About 50 miles into a 75-mile test ride on Cervélo’s new C5, I started falling apart. I had just returned to riding a little less than one week before, after a debilitating illness forced me off the bike for nine days. Some might say it was not an ideal situation for bike testing but I’d say that the chance to test this bike, in picturesque Napa Valley no less, was just about as good as it gets. That’s because Cervélo’s new C Series is not a race bike like the Canadian brand has traditionally produced, but rather an endurance-focused carbon road machine.
Trying to stay warm and save energy on a ride that was about 25 miles longer than I could handle.
TRYING TO STAY WARM AND SAVE ENERGY ON A RIDE THAT WAS ABOUT 25 MILES LONGER THAN I COULD HANDLE.Photograph By Gruber Images
It’s that last third of a long ride where these bikes really do their best work. Even in my convalescence, the C5’s stable handling—created through the pairing of a very relaxed 71.1-degree head angle with a 53mm offset fork, 75mm bottom bracket drop, and 420mm chainstay—let my hazy mind go almost on autopilot as I soaked in the numerous vineyards and farms. The C5’s low bottom bracket and stretched wheelbase give it a “sit in the bike,” upright feel rather than a “sit on” sensation, effectively raising the handlebars or stack numbers without resorting to a giant head tube. (With the stem slammed, though, I was still able to get really close to the low handlebar position I prefer.)
The C5 felt supremely comfortable and well damped. Its exceptionally smooth ride—helped by the frame, 350g fork, thin bent seat stays, Squoval-shaped tubes, and 28c Continental tires—kept my tiring neck, shoulders, and arms from tightening with every bump (and made me feel comfortable enough to take my hands off the bars for a selfie). Unlike some bikes with nice, compliant rears and rigid, stiff-feeling fronts, the C5 is nicely balanced; my hands felt very similar sensations to those transferred through the pedals and saddle.
Riding doesn’t get much better than the Napa Valley and surrounding areas.
That said, the C5’s frame is also stiff and efficient at the pedals, both in and out of the saddle, like a race bike; it felt lively, light, and energetic, even when I didn’t. Even more impressive, this size medium frame weighs just 850 grams, even after factoring in things like the seat clamp, rear derailleur hanger, and paint. That makes it one of the lightest—if not the lightest—endurance frame on the market. I did notice that it felt a bit ‘floppy’ at really slow speeds up climbs, compared to steeply angled race bikes with less trail, but the stability quickly returns when you speed up slightly.
When the road turns upward the C5 is eager to play.
The C5 utilizes Cervélo’s BB Right bottom bracket design. It takes the frame way out on the non-drive side for extra stiffness.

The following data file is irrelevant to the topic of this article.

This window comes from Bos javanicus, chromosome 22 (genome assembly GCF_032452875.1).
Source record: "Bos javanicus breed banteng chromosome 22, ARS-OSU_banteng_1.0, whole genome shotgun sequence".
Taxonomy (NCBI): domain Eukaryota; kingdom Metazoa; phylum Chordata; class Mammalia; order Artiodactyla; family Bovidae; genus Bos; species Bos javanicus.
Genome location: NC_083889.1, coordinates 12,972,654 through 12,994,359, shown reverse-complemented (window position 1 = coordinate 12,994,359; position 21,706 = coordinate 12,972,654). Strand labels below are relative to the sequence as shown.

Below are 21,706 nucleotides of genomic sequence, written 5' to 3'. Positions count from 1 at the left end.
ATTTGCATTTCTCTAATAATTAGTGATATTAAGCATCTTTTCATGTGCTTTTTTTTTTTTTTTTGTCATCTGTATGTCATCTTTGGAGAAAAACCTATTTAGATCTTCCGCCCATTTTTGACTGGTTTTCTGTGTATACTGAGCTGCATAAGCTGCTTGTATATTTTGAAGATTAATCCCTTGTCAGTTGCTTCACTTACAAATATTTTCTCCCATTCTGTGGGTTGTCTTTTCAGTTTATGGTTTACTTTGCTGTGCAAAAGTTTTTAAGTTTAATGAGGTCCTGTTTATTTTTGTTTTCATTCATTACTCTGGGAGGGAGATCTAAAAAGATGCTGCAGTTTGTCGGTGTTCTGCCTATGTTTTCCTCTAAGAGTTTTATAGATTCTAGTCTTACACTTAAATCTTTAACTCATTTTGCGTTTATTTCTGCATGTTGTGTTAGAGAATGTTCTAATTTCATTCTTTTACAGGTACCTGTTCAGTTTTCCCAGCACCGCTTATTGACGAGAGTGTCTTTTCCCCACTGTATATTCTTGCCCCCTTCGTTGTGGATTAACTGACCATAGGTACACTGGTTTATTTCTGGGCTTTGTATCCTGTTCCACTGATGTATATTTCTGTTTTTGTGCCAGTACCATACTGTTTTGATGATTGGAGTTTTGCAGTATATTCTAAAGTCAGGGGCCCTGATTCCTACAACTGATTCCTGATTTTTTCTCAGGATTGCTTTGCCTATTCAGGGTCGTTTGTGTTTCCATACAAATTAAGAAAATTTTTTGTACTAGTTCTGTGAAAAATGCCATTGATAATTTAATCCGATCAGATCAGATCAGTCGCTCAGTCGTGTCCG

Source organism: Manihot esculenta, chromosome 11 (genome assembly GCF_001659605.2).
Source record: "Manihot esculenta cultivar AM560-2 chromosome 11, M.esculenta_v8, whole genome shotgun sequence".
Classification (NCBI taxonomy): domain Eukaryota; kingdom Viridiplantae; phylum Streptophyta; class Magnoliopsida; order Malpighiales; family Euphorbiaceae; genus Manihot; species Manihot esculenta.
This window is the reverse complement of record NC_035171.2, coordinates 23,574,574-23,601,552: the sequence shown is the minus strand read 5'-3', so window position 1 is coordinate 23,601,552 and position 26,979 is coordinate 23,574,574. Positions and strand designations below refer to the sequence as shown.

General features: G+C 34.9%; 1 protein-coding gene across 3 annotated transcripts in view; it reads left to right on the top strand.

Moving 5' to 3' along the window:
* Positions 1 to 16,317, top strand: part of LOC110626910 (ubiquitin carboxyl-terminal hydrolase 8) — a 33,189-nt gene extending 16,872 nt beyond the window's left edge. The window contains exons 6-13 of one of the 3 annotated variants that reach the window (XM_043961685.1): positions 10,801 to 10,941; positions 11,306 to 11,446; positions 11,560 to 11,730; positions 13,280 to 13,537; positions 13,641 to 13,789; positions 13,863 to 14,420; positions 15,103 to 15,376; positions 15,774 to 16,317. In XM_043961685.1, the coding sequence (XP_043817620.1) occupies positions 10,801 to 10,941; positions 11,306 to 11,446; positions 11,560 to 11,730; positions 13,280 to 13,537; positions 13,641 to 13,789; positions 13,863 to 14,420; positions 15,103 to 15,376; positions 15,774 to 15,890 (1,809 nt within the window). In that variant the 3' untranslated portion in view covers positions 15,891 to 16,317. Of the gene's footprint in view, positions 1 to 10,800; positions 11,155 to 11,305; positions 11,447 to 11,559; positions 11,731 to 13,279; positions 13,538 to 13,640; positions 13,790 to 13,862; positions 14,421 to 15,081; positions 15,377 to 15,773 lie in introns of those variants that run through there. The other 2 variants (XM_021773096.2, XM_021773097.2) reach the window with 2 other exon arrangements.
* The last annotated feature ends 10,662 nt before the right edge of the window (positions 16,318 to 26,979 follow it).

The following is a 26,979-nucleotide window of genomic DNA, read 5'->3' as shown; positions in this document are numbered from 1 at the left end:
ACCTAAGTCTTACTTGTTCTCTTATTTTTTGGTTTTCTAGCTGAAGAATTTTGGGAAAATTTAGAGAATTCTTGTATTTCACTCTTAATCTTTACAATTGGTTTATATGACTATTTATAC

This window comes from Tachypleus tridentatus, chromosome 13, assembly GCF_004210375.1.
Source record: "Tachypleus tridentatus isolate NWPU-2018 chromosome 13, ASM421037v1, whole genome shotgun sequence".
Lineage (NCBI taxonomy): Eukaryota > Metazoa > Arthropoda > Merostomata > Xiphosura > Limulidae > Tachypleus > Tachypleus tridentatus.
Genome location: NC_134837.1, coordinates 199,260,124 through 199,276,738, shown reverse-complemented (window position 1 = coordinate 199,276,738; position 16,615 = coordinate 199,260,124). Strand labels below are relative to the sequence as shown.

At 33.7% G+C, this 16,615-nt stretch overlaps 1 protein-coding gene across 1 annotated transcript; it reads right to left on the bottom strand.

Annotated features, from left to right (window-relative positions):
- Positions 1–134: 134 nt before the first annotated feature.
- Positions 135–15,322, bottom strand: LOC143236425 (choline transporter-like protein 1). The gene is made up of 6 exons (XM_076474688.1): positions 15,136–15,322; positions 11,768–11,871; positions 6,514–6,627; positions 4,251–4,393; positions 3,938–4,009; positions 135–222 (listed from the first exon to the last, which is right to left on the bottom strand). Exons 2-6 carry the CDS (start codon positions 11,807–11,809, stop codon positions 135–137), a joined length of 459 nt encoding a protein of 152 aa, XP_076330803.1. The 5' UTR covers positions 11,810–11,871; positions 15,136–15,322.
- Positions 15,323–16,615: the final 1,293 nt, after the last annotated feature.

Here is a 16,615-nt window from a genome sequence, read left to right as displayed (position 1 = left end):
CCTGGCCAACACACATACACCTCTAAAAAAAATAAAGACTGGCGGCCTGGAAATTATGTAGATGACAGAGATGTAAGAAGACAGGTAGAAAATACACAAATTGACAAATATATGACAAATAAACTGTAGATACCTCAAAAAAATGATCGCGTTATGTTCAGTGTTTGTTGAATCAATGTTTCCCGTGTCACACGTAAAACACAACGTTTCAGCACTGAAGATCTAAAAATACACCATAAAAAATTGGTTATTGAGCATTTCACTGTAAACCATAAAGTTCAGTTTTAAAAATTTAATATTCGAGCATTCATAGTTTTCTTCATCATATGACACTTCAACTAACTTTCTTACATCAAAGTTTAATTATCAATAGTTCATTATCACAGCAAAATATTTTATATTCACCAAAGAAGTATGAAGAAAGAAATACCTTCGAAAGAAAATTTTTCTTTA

After every climb comes the reward of a downhill, and the C5 is a real hard charger. Its planted ride quality, combined with powerful Shimano disc brakes, thru-axles front and rear, and large sticky tires, meant I could push pretty aggressively and still feel in control. The slower steering forced me to set up earlier for corners and be more deliberate in choosing lines, but once laid over and committed to the turn, the Cervélo felt confident and eager for speed. Mid-turn, I was even able to avoid a couple of banana slugs and salamanders navigating the wet road.
The C5’s 350-gram fork is unique in that it’s produced in Cervélo’s California facility with a carbon layup technique Cervélo claims decouples fore-aft and lateral stiffness.
With some larger tires (31c max), I have a feeling the C5 would be a pretty good bike on dirt and gravel roads, even if it’s not specifically made for it. The area where we were staying had little in the way of dirt roads, but I did venture off the pavement and through a few washboarded roadside pullouts, and the C Series felt happy there.
The C5’s beefy driveside chainstay comes with a rubber protector to prevent damage and noise from chain slap on rough roads.
The C Series comes in two models: The C5, which I tested, and the more affordable C3, with a 975g frame and 415g fork. Stiffness is claimed to be the same, but the C3 utilizes more lower-modulus carbon, so the ride quality will be different—likely even more damped and quiet than the C5.
After years of focusing on making its bikes more aero, stiffer, and lighter in the name of racing, Cervélo has developed a bike for the enthusiast. And it’s not just another endurance-flavored road bike: This machine has all the detail and engineering of a race bike, but in an ultra-comfortable, stable-handling package that—for the average non-competitive road rider—may be among the best I’ve ridden.
The C5 features internal cable routing and its ports feature these nifty modular inserts that adapt the frame for mechanical or cable drivetrains.
Cervélo is taking orders for C Series bikes now, and you’ll see them on dealers’ floors by the first of the year. Look for a full review in the pages of Bicycling and here on Bicycling.com soon.